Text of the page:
The centenary of the signing of te Tiriti o Waitangi (the Treaty of Waitangi) on 6 February 1940 was celebrated by events around the country. While the government used the occasion to emphasis a century of European progress, Māori contributions were relegated to the periphery. Some prominent Māori leaders, such as Waikato leader Te Puea Hērangi and Kīngi Korokī, the Māori king, chose to boycott these celebrations because of unresolved grievances over land confiscated in the 1860s.
At Waitangi, there was an elaborate re-enactment of te Tiriti signing ceremony, and a new national wharenui, Te Whare Rūnanga, was opened on the Treaty grounds. One of the dignitaries to speak at this ceremony was Māori MP Sir Apirana Ngata (Ngāti Porou). In this extract, Ngata describes the importance of Te Whare Rūnanga in representing the role of Māori within Treaty history. Despite Māori unease over historic losses of land and mana, Ngata reaffirms Māori commitment to the British Empire during the Second World War. Looking toward the future, Ngata encourages Pākehā to recognise the uniqueness of the Māori people and their culture.
A transcript of the speech can be found below.
The meeting house represents the completion, the embodiment of a desire of the Māori people to not be divorced from the Waitangi, where Māori and Pākehā concluded the Treaty 100 years ago. And you will find a tablet in the building saying that on the 6th day of February the year 1840 when the Treaty of Waitangi was signed that I the Māori also were there.
If only the Busby house stood to represent the historical facts of the signing of the Treaty, I think there would have been something wanting. People would have asked, ‘what represents the Māori who was the other party to the agreement?’ The meeting house represents the part the Māori of a hundred years ago, and Your Excellency, I hope the building will represent the Māori race at Waitangi for hundreds of years to come. We desired to express our appreciation that the government has made it possible for the Māori race to take part in the celebration of the hundredth anniversary of the signing of the Treaty of Waitangi. We thank the government of New Zealand for making that possible.
Where are we today? I don’t know of any year that the Māori people approached with so much misgiving as the New Zealand centennial year. In the retrospect, what did the Māori see? Land gone. The powers of the chiefs humbled in dust. Māori culture scattered, broken. What remains at the end of the one hundred years of the Treaty of Waitangi, signed one hundred years ago Your Excellency? What remains of all the fine things back then? The outstanding facts in the pageantry this morning was the recounting of, on the one side, the misapprehension of the Māori people as to what it was all going to lead to. And the desire of the section, which ultimately predominated and brought about the signing of the agreement, that they couldn’t retrace their steps to the pa. The Pākehā had made his home in New Zealand. The Māori had to accept the Pākehā and make the best of it.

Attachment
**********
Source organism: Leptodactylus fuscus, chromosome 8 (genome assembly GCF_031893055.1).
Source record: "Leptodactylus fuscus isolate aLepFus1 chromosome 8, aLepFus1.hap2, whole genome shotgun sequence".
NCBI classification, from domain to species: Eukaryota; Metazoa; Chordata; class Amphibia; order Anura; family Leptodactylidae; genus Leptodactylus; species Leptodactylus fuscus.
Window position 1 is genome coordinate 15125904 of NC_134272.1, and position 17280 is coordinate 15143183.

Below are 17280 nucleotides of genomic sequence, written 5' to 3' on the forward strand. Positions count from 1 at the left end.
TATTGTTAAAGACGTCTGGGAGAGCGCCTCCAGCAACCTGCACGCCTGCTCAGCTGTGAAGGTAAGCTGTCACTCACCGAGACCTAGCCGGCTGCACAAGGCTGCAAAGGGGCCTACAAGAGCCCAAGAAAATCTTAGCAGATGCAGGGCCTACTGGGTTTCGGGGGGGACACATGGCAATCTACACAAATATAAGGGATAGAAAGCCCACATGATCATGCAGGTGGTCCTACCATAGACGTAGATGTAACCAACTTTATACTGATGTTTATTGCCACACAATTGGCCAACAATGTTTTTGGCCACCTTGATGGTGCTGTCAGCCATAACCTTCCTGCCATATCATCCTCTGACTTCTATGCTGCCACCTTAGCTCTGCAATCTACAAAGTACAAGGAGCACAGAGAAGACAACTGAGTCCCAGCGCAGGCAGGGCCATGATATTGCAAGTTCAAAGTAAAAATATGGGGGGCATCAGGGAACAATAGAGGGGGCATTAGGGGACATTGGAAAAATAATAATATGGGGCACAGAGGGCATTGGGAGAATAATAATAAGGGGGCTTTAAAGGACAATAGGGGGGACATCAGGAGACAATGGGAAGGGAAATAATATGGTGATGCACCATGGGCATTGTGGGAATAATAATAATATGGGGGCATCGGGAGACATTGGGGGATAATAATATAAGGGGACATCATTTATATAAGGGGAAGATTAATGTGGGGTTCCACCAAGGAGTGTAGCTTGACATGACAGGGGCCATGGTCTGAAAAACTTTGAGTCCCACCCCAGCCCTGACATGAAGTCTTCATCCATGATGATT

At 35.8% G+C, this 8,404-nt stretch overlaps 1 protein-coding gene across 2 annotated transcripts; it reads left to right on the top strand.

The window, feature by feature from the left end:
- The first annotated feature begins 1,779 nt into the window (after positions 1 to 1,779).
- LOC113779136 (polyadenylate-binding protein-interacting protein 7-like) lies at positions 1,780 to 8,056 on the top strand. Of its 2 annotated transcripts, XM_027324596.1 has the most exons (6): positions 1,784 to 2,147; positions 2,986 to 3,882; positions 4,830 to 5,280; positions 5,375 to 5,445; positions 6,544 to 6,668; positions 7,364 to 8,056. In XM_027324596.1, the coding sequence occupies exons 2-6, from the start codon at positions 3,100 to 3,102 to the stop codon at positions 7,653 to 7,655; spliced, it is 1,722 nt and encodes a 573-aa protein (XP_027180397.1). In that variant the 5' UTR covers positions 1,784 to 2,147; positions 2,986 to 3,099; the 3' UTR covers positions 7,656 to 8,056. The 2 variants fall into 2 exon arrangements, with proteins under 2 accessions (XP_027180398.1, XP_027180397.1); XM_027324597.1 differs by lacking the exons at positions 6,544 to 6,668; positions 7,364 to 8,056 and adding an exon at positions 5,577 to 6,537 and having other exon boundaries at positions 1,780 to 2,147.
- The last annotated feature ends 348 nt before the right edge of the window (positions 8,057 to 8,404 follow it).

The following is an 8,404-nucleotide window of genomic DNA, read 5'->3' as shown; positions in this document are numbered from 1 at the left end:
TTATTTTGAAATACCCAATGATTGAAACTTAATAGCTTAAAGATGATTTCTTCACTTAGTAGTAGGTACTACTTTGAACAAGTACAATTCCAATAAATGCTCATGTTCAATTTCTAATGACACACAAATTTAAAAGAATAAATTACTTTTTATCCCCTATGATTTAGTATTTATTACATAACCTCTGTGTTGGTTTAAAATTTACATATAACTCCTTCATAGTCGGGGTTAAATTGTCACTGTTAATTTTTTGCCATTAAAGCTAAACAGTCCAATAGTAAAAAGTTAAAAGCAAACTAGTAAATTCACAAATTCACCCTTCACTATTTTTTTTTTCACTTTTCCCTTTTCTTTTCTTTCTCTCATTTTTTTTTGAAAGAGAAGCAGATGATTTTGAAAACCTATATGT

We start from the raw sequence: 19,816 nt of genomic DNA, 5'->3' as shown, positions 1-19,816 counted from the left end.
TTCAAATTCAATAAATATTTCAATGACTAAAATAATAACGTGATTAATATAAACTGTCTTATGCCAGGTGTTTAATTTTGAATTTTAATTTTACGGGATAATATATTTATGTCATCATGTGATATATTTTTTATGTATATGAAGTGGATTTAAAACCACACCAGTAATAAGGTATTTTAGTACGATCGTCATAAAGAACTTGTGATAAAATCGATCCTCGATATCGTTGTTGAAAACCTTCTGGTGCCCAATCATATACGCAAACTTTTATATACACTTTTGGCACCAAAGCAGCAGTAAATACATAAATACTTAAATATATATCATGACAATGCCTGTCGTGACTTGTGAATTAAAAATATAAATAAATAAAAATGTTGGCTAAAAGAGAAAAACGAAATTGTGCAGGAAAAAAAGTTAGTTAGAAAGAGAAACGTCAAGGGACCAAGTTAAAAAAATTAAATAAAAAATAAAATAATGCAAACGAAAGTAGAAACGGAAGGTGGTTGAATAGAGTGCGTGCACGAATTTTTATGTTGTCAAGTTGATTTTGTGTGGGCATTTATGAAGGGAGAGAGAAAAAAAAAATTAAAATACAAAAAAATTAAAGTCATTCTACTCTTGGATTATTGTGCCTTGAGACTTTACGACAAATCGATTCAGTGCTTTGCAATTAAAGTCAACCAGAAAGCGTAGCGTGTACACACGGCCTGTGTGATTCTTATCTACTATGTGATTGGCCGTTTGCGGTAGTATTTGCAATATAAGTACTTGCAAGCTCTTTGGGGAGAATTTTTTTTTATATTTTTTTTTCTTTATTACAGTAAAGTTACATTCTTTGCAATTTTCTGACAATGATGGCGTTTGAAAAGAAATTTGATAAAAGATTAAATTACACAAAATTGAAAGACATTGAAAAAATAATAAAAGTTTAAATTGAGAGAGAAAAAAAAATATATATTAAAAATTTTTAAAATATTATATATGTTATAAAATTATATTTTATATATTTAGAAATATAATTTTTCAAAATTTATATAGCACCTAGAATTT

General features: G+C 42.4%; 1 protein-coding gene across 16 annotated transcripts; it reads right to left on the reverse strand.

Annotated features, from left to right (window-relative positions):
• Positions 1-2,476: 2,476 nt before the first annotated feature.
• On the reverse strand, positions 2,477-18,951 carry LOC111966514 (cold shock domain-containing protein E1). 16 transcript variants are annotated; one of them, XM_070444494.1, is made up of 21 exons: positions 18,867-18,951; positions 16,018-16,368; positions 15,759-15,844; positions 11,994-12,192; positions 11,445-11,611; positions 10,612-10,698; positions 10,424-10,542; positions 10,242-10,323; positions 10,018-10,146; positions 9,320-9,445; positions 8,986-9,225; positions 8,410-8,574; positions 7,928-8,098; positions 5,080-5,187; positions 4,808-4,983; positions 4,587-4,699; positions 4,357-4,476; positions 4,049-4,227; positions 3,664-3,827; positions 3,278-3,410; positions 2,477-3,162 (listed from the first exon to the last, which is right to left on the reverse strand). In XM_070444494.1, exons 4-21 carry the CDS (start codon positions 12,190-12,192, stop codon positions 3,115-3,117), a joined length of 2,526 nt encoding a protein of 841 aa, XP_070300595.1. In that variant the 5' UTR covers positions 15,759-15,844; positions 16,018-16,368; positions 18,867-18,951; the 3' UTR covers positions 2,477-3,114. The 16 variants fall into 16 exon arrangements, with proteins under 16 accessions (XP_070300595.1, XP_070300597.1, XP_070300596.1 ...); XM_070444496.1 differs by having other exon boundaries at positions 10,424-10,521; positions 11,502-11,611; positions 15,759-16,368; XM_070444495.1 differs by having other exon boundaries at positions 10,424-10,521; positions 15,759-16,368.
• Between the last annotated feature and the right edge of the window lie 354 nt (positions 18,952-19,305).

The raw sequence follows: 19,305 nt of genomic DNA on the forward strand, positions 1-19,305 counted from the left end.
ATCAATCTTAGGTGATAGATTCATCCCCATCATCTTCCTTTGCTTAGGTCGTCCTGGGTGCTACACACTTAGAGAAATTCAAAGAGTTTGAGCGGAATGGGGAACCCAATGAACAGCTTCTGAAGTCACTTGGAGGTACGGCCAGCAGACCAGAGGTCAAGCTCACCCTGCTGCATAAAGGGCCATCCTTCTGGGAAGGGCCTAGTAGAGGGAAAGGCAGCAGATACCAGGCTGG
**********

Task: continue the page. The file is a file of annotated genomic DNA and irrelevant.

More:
What remains of the Treaty of Waitangi? What is there in the Treaty that the Māori can today celebrate wholeheartedly with you? Let me say one thing. Clause One of the Treaty handed over the mana and sovereignty of New Zealand to Queen Victoria and her descendants forever. That is the outstanding fact today. That but for the shield of the sovereignty handed over to Her Majesty and her descendants, I doubt whether there would be a free Māori race in New Zealand today. Our acknowledgement of that outstanding fact in the history of the one hundred years is we offer up the youth, the very flower of our race, to stand side by side with you in the Empire’s fight. If, Your Excellency, that means the obtaining of the full manhood of the Māori race, well we can then accept the war as our opportunity of making good with you as joint citizens in the British Empire.
Having said that, there’s a lot in a hundred years but there isn’t time, nor is there the mood today, to say anything that would disturb the harmony between the two races. Let me acknowledge further that in the whole of the world I doubt whether any native race has been so well treated by a European people as the Māori in New Zealand.
But there still remains the thing called the spirit of the Māori people. We want to remain part, but a distinct and indelible part, of the future inhabitants of this country. The message of the Māori race to you is – we want to retain our individuality as a race. If judged by your standards we fall short, try and look it from the Māori standpoint. So long as we are happy, does it matter very much whether we square up with the Pākehā standards or not? Are they so very good that we should square up to them? Let us achieve health, comfort, happiness. We are well on the way to that now thanks to the quality of the government in New Zealand. But while you help us, please remember that a lot of the things you do for us would appear to be for our betterment but they contain with them dynamic forces that somehow or other shatter the Māori culture that we wish to retain as the foundation of our individuality as a people.
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Reference: 36195 Treaty of Waitangi Centenary Celebrations - The Opening of the New Meeting House. 1940
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